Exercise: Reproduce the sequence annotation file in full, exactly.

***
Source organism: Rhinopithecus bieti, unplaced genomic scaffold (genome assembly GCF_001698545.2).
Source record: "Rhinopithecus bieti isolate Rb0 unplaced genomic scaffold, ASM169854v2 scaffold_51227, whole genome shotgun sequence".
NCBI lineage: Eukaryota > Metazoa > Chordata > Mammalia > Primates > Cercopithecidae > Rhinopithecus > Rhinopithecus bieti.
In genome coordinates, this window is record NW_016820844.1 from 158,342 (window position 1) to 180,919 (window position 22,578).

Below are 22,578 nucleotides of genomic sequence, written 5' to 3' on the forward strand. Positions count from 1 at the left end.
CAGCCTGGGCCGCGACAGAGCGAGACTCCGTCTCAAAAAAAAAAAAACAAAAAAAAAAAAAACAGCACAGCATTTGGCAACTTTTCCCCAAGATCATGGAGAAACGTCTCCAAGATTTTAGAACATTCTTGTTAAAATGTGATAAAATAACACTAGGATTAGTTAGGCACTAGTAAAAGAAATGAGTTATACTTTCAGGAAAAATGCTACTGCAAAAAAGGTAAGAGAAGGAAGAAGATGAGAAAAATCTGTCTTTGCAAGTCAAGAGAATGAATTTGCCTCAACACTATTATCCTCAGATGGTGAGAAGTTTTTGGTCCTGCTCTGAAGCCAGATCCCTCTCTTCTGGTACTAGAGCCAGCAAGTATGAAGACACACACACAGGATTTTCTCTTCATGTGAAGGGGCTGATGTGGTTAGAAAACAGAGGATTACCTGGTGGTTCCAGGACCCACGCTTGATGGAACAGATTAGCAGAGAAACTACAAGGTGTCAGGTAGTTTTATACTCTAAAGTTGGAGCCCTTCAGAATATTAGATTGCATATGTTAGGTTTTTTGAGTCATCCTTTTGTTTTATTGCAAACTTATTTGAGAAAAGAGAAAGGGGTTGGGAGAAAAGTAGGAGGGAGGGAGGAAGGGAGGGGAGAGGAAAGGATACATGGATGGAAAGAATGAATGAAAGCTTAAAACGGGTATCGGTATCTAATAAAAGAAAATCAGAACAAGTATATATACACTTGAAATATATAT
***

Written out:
Source organism: Rhinopithecus bieti, unplaced genomic scaffold (genome assembly GCF_001698545.2).
Source record: "Rhinopithecus bieti isolate Rb0 unplaced genomic scaffold, ASM169854v2 scaffold_51227, whole genome shotgun sequence".
NCBI lineage: Eukaryota > Metazoa > Chordata > Mammalia > Primates > Cercopithecidae > Rhinopithecus > Rhinopithecus bieti.
In genome coordinates, this window is record NW_016820844.1 from 158,342 (window position 1) to 180,919 (window position 22,578).

Below are 22,578 nucleotides of genomic sequence, written 5' to 3' on the forward strand. Positions count from 1 at the left end.
CAGCCTGGGCCGCGACAGAGCGAGACTCCGTCTCAAAAAAAAAAAAACAAAAAAAAAAAAAACAGCACAGCATTTGGCAACTTTTCCCCAAGATCATGGAGAAACGTCTCCAAGATTTTAGAACATTCTTGTTAAAATGTGATAAAATAACACTAGGATTAGTTAGGCACTAGTAAAAGAAATGAGTTATACTTTCAGGAAAAATGCTACTGCAAAAAAGGTAAGAGAAGGAAGAAGATGAGAAAAATCTGTCTTTGCAAGTCAAGAGAATGAATTTGCCTCAACACTATTATCCTCAGATGGTGAGAAGTTTTTGGTCCTGCTCTGAAGCCAGATCCCTCTCTTCTGGTACTAGAGCCAGCAAGTATGAAGACACACACACAGGATTTTCTCTTCATGTGAAGGGGCTGATGTGGTTAGAAAACAGAGGATTACCTGGTGGTTCCAGGACCCACGCTTGATGGAACAGATTAGCAGAGAAACTACAAGGTGTCAGGTAGTTTTATACTCTAAAGTTGGAGCCCTTCAGAATATTAGATTGCATATGTTAGGTTTTTTGAGTCATCCTTTTGTTTTATTGCAAACTTATTTGAGAAAAGAGAAAGGGGTTGGGAGAAAAGTAGGAGGGAGGGAGGAAGGGAGGGGAGAGGAAAGGATACATGGATGGAAAGAATGAATGAAAGCTTAAAACGGGTATCGGTATCTAATAAAAGAAAATCAGAACAAGTATATATACACTTGAAATATATAT